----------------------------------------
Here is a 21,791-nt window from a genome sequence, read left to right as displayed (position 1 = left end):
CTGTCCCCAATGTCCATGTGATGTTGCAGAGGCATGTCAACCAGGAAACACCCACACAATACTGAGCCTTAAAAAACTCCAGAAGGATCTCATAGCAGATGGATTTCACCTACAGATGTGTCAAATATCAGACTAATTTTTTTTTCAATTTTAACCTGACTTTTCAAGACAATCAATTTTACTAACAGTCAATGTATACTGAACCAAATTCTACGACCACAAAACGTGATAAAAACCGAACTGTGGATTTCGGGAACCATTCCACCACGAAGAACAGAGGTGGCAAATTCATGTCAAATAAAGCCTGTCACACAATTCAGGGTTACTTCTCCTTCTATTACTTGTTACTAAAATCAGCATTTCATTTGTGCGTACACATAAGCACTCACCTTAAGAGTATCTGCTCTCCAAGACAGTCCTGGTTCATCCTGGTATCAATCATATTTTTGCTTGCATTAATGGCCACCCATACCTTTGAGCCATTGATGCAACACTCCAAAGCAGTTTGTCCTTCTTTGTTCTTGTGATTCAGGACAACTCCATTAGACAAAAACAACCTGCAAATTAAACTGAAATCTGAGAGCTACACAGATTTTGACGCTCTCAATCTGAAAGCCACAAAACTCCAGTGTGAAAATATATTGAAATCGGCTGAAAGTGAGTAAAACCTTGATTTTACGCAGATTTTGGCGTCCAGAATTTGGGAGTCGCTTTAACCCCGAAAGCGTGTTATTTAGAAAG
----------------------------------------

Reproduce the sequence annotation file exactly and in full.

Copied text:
Here is a 21,791-nt window from a genome sequence, read left to right as displayed (position 1 = left end):
CTGTCCCCAATGTCCATGTGATGTTGCAGAGGCATGTCAACCAGGAAACACCCACACAATACTGAGCCTTAAAAAACTCCAGAAGGATCTCATAGCAGATGGATTTCACCTACAGATGTGTCAAATATCAGACTAATTTTTTTTTCAATTTTAACCTGACTTTTCAAGACAATCAATTTTACTAACAGTCAATGTATACTGAACCAAATTCTACGACCACAAAACGTGATAAAAACCGAACTGTGGATTTCGGGAACCATTCCACCACGAAGAACAGAGGTGGCAAATTCATGTCAAATAAAGCCTGTCACACAATTCAGGGTTACTTCTCCTTCTATTACTTGTTACTAAAATCAGCATTTCATTTGTGCGTACACATAAGCACTCACCTTAAGAGTATCTGCTCTCCAAGACAGTCCTGGTTCATCCTGGTATCAATCATATTTTTGCTTGCATTAATGGCCACCCATACCTTTGAGCCATTGATGCAACACTCCAAAGCAGTTTGTCCTTCTTTGTTCTTGTGATTCAGGACAACTCCATTAGACAAAAACAACCTGCAAATTAAACTGAAATCTGAGAGCTACACAGATTTTGACGCTCTCAATCTGAAAGCCACAAAACTCCAGTGTGAAAATATATTGAAATCGGCTGAAAGTGAGTAAAACCTTGATTTTACGCAGATTTTGGCGTCCAGAATTTGGGAGTCGCTTTAACCCCGAAAGCGTGTTATTTAGAAAG